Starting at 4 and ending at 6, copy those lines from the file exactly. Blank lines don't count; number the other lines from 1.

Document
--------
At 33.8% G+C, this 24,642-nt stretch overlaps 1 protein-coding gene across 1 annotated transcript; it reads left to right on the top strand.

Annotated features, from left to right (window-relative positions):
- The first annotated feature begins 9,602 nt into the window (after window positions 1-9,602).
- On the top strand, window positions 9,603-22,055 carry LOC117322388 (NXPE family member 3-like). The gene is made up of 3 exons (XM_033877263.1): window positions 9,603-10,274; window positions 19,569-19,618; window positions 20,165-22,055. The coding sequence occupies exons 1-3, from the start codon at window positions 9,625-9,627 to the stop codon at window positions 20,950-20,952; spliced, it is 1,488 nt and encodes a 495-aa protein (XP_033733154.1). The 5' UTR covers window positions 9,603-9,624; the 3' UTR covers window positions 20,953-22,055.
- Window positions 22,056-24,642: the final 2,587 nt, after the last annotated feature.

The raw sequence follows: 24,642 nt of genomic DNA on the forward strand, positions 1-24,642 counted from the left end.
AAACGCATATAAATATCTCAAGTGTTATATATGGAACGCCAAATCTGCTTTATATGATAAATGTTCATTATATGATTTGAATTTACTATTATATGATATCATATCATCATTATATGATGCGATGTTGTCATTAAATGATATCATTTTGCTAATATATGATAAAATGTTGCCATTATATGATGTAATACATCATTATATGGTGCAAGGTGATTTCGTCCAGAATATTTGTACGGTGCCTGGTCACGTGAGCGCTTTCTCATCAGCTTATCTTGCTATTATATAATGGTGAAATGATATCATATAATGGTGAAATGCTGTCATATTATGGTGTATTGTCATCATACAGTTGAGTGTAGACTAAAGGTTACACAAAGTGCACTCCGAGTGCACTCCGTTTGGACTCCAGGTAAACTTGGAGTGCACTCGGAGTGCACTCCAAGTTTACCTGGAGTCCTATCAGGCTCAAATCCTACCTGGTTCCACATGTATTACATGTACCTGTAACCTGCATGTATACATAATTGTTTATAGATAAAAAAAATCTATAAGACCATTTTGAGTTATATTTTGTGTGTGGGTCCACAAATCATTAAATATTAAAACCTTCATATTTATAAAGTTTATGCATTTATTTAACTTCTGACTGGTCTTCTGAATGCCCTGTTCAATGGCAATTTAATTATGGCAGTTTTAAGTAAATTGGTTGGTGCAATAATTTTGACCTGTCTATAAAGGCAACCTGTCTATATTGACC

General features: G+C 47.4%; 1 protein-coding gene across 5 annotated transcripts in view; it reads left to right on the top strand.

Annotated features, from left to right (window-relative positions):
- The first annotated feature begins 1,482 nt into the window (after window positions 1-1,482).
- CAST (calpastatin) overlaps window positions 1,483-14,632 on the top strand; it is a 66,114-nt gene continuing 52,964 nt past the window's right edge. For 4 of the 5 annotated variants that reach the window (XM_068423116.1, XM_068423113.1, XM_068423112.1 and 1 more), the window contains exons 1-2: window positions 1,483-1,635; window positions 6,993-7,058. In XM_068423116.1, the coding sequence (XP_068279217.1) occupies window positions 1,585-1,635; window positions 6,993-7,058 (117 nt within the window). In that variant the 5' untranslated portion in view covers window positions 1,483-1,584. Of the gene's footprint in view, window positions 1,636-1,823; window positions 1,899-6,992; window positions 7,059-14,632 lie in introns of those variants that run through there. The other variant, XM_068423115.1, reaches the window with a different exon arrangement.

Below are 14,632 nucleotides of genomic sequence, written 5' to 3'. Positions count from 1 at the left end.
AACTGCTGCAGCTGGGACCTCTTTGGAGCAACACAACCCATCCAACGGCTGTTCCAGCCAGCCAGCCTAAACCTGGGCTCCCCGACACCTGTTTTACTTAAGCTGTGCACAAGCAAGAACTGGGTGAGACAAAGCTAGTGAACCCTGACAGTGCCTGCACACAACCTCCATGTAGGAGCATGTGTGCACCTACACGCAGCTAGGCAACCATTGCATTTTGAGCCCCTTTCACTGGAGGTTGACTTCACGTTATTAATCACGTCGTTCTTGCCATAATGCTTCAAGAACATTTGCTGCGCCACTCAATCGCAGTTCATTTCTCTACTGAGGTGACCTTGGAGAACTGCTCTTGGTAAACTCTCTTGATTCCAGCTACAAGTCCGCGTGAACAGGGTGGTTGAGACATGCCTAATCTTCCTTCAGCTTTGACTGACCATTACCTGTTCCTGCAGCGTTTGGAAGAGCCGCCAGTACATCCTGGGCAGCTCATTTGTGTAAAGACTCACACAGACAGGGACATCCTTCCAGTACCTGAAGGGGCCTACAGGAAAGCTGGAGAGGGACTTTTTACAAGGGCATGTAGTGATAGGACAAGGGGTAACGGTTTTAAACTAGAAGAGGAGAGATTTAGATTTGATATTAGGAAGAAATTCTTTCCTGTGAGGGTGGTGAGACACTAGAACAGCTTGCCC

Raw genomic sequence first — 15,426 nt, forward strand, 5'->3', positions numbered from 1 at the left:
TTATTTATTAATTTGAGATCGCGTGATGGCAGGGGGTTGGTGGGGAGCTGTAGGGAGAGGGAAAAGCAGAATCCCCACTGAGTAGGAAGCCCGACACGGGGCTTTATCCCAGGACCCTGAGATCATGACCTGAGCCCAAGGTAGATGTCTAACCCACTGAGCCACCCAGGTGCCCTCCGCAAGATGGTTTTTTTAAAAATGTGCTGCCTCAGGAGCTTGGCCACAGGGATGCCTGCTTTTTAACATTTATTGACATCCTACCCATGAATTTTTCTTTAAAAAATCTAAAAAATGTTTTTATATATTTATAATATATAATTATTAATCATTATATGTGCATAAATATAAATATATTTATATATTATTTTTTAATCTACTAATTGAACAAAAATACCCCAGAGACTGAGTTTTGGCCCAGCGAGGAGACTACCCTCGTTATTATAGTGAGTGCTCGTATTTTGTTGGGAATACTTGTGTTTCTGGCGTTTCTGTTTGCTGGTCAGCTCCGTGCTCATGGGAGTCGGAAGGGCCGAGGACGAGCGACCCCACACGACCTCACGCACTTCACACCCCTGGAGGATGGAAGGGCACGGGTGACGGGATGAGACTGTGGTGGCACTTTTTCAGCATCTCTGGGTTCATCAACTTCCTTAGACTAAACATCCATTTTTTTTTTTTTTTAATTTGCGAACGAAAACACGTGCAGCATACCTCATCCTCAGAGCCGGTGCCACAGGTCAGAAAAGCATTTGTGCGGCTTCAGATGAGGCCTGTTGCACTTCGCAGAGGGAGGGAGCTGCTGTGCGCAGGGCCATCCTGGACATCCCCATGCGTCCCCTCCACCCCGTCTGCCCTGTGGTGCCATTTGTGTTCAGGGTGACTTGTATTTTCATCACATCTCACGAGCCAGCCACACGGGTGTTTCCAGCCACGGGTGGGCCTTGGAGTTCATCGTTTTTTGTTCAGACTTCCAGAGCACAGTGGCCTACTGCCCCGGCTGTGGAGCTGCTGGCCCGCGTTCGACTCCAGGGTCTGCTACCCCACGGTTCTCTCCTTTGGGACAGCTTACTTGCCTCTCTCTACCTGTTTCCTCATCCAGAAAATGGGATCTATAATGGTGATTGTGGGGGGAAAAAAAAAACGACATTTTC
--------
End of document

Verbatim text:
- On the top strand, window positions 9,603-22,055 carry LOC117322388 (NXPE family member 3-like). The gene is made up of 3 exons (XM_033877263.1): window positions 9,603-10,274; window positions 19,569-19,618; window positions 20,165-22,055. The coding sequence occupies exons 1-3, from the start codon at window positions 9,625-9,627 to the stop codon at window positions 20,950-20,952; spliced, it is 1,488 nt and encodes a 495-aa protein (XP_033733154.1). The 5' UTR covers window positions 9,603-9,624; the 3' UTR covers window positions 20,953-22,055.
- Window positions 22,056-24,642: the final 2,587 nt, after the last annotated feature.

The raw sequence follows: 24,642 nt of genomic DNA on the forward strand, positions 1-24,642 counted from the left end.